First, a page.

|Trim Size / Pages||6 x 9 in / 336|
"Breathtakingly successful." —Michael Dirda, Washington Post
A bold and dynamic retelling of five great male-female pairings from the Greek myths: Prometheus and Pandora, Jason and Medea, Oedipus and Antigone, Achilles and Thetis, and Odysseus and Penelope.
Award-winning historical novelist and playwright John Spurling draws on his lifelong love and knowledge of Classical Greek drama and poetry to reanimate five great male–female storylines from the Greek myths.
The Greek myths, refined by the great poets and playwrights of ancient Greece, distil the essence of human life: its brief span, its pride, courage, and insecurity, its anxious relationship with the natural world—earth, sea, and sky, represented by powerful gods and monsters.
Taking inspiration from the incomparably beautiful and intense poetry of Homer, Aeschylus, Sophocles, and Euripides, John Spurling—a lifelong classicist and an award-winning playwright—spins five myths for contemporary readers. These captivating tales center on male-female pairs—Prometheus and Pandora, Jason and the sorceress Medea, Oedipus and his daughter Antigone, Achilles and his mother Thetis, Odysseus and Penelope—who, in the course of their stories, destroyed dynasties, raised and felled heroes, and sealed the fates of men.
John Spurling is an award-winning author and a prolific playwright with thirty plays performed on stage, radio, and television, including at the National Theater in London. He is the author of The Ten Thousand Things (winner of the Walter Scott Prize). John was born in Kisumu, Kenya, then later educated at St. John’s College, Oxford. He is a fellow of the Royal Society of Literature. For more information, please visit www.johnspurling.com
"In Arcadian Days: Gods, Women, and Men From Greek Myths, John Spurling retells the single and shared stories of five pairs of males and females. Mr. Spurling, an English author and playwright, has introduced substantial passages of dialogue, a narrative choice that has the effect of adding slow-building dread and pathos.” Meghan Cox Gurdon, The Wall Street Journal
"The novelist and playwright retells five Greek myths focused on male-female pairs, including Odysseus and Penelope, Oedipus and Antigone, and Prometheus and Pandora.”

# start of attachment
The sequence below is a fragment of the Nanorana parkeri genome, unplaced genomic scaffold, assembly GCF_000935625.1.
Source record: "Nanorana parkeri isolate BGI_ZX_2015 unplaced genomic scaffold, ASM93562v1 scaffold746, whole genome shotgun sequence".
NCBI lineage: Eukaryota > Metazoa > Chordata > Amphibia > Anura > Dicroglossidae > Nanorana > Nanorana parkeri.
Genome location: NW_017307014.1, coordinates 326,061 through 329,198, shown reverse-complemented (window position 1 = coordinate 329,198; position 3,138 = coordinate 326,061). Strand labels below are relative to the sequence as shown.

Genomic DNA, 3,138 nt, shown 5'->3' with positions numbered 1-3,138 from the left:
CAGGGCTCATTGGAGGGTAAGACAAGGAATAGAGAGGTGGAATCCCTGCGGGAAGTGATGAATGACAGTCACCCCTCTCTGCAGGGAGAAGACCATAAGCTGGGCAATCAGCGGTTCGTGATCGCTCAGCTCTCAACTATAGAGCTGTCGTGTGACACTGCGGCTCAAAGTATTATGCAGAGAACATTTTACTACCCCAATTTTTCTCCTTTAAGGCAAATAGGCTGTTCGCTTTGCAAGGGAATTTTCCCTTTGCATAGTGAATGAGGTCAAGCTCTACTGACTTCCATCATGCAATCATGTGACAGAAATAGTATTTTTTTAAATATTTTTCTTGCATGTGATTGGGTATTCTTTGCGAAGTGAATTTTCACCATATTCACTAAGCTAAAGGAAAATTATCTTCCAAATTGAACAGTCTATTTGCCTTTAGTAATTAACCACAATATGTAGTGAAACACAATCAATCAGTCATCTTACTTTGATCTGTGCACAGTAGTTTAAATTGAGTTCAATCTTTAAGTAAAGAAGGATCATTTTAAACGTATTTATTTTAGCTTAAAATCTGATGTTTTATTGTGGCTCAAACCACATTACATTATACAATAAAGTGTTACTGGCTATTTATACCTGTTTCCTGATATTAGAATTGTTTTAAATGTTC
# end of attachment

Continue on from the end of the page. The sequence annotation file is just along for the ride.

The New York Times
"In this last, Spurling unexpectedly makes Odysseus a first-person narrator, allowing the reader to be privy to the hero’s thoughts. This shift in perspective proves breathtakingly successful in creating suspense, especially in the penultimate scene when a tattered beggar, mocked by Penelope’s boorish suitors, picks up Odysseus’s bow and checks to be sure that it is still sound." Michael Dirda, Washington Post
Praise for John Spurling’s Arcadian Nights:
"Arcadian Nights is a brilliant, riveting book that leaves its competitors behind, blinking into the distance, as surely as Theseus left Ariadne.” The Times Literary Supplement
"Classicists and non-classicists alike will love Arcadian Nights. A great book." Oxford Today
"This book shines. Seamlessly interweaves personal and historical perspectives. Arcadian Nights is good fun." Historical Novels Review
"The Greek myths are dusted off from old college readers like Edith Hamilton's Mythology and given new life in this fantastic collection... Well-written, Arcadian Nights will be difficult to put down." New York Journal of Books
"Spurling is trying to do for a new century what Edith Hamilton did when she published Mythology in 1942, and what others—from Ovid to Bulfinch and Robert Graves—have also done. His best moments come when he connects these ancient stories with their settings. Spurling is in good company in reimagining these enduring tales. ” Washington Independent Review of Books
"John Spurling in his Arcadian tales has done for Greek mythology what Neil Gaiman did for Norse mythology"
Hannah Lynn, author of Athena's Child